University Wind Ensemble “Connects” with University Lab School Concert Band
On Sunday, February 24th at 4PM, the University Wind Ensemble (UWE) presents “Connections,” the 2013 Winter Concert in the Reva and David Logan Center Performance Hall. For this concert, the Wind Ensemble will perform with the University of Chicago Lab School Concert Band. Chip De Stefano, Director of UWE, elaborates on the “connection.”
We’re extremely excited about this joint concert. Not only is this the first collaboration between the University Wind Ensemble and the Lab School Band, that we’re aware of, but it’s our first opportunity to perform in the Logan Center Performance Hall. It’s a great chance for our students to provide some mentoring, and hopefully inspiration, to the high school students, and we hope to draw a large audience for the performance.
As Director of the Wind Ensemble, what possibilities for growth to do see for the ensemble? Do you have any special goals or particular repertoire that you see the ensemble working towards?
The University of Chicago has so many wonderful and diverse performing ensembles that I’d really love to see the Wind Ensemble regularly collaborate with the other groups. Scheduling, and finding appropriate repertoire, will always be the challenge, but I think this type of thing would be just as different and fun for the students as it would be for the audience. In the short time I’ve been Director of the Wind Ensemble, we haven’t had the opportunity to bring in a guest soloist. I’d love to do this and believe it’d be a nice change of pace on a program and could be quite inspirational for our students. We’re working to make both these things happen…so hopefully soon!
What motivated you to become a professional musician and director? Did you personally have a director that you found inspiring over the years?
I really knew that this is what I wanted to do almost immediately after I joined band in 6th grade, and I’ve had wonderful directors and teachers every step of the way. It’s very difficult, and probably not fair, to decide who was the most inspiring. Perhaps because they are no longer with us, I find myself thinking of Frank Crisafulli (trombone professor at Northwestern University) and John P. Paynter (Director of Bands at Northwestern University) often. I’m reminded of something they said, or did, nearly every day in my teaching. Although that’s true of several people I had the privilege to study under.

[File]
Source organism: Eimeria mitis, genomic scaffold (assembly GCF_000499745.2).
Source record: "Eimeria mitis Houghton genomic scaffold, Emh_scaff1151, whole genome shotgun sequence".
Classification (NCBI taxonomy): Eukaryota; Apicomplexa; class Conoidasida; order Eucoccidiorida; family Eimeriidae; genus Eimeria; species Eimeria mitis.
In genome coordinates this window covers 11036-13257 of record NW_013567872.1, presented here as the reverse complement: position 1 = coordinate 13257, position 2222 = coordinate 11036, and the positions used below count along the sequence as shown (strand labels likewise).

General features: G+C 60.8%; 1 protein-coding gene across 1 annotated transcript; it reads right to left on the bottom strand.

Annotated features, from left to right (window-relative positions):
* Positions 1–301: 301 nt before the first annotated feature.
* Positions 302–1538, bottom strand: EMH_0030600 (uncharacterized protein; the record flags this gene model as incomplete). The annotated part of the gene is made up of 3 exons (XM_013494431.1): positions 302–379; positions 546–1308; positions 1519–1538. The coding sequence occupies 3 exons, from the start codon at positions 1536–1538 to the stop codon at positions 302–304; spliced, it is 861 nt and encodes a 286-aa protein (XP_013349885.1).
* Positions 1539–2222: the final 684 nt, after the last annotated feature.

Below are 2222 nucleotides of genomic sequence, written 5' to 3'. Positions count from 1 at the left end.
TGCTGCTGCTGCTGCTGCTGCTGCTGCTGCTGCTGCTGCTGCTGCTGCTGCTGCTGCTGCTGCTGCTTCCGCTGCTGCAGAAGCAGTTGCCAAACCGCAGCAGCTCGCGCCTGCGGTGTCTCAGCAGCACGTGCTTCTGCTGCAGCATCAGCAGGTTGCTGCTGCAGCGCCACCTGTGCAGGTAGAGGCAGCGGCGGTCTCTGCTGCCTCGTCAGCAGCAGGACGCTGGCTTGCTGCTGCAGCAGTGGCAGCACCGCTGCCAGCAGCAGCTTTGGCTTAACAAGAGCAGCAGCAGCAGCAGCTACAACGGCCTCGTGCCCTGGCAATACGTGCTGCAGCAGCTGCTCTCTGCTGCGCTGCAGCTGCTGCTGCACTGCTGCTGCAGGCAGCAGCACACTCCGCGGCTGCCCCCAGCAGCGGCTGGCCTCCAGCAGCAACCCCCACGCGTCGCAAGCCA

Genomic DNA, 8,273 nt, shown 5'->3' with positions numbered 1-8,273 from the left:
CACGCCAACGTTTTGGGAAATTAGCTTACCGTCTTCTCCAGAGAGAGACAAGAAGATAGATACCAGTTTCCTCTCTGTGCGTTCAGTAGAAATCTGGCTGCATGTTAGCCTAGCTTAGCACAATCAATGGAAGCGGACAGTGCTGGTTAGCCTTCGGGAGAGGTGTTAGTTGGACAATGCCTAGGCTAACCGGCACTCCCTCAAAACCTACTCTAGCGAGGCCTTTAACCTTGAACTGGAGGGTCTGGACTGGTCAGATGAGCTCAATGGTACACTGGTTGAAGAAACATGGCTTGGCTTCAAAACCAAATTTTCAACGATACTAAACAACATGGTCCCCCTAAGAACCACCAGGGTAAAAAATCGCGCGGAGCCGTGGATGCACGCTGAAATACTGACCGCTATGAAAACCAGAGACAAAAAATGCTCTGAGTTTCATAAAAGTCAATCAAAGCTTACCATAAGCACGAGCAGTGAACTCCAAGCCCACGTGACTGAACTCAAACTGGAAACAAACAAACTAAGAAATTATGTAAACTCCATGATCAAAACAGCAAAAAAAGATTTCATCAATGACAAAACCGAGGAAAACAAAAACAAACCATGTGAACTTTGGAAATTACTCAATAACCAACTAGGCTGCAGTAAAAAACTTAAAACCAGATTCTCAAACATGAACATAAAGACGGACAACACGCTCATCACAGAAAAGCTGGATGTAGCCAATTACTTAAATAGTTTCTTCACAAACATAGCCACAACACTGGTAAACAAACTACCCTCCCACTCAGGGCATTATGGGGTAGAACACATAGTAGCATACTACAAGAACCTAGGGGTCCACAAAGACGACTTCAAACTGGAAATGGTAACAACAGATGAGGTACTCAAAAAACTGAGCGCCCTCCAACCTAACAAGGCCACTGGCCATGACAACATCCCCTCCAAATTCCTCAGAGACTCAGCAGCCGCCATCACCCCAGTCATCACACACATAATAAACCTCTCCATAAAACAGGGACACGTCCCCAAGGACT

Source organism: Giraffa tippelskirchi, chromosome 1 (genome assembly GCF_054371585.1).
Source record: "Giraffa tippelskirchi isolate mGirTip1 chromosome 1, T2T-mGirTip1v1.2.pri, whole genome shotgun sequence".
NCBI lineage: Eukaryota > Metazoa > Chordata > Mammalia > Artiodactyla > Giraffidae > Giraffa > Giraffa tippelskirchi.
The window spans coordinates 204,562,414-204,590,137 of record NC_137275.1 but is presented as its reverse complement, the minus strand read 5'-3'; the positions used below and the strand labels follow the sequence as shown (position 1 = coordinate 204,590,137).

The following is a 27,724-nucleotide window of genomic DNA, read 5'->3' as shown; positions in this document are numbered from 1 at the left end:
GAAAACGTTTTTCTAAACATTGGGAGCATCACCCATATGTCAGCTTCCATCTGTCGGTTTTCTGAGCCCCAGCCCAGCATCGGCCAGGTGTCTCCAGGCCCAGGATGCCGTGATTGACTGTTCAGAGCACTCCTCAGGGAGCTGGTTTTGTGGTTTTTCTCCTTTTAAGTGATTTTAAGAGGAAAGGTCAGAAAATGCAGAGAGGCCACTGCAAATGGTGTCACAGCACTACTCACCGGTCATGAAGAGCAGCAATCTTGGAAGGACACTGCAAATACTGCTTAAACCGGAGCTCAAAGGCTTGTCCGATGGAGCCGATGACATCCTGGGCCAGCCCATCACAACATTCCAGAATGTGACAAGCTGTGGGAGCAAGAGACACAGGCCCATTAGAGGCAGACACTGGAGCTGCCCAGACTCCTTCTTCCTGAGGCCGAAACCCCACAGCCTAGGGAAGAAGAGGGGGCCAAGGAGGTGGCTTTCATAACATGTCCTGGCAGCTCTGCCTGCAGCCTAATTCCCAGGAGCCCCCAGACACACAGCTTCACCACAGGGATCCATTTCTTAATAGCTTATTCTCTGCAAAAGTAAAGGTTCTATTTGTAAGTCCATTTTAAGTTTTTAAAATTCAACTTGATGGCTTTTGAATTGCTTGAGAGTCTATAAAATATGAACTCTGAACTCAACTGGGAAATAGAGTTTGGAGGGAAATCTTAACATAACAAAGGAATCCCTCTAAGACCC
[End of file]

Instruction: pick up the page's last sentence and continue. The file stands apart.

As well as being the Director of the University of Chicago Wind Ensemble, you are also the Director of Bands at McCracken Middle School in Skokie, Illinois. With you as director, this program has been nationally recognized with numerous state and national conference performances and several other awards. Could you share a bit about your experience working with two different age groups and ability levels simultaneously? Do you find the transition between the two to be natural or is it an exciting challenge?
It’s really enjoyable to have the chance to work with the two very different age groups. Obviously there’s a big difference in the difficulty of the repertoire with both groups, but most of the musical and technical concepts that are being developed in rehearsal are actually quite similar. We’re still addressing technical issues, tone, pitch, style and expression, but the depths at which we’re able to discuss those with the UWE is much deeper than I can with my middle school students.
The most striking difference to me is always that with younger students I usually have to repeat myself several times before a concept sticks, while once is often enough for the older students. It’s a very nice change from what I’m used to!
You know, I think what I enjoy most, however, is this: Most of the students in the UWE are non-music majors. They’re intelligent, talented, mature, and caring students who continue to perform because they love music and they see and feel the intrinsic value that music and performing continues to have in their lives. They are exactly who I want my middle school students to become. The vast majority of my middle school students are not going to become professional musicians, but if I can instill that love and passion for music in them at their young age then they are much more likely to continue to perform and be strong advocates for arts education when they become adults. Getting to work with students that are on both ends of that journey is really special.
Interview by Julia Tobiska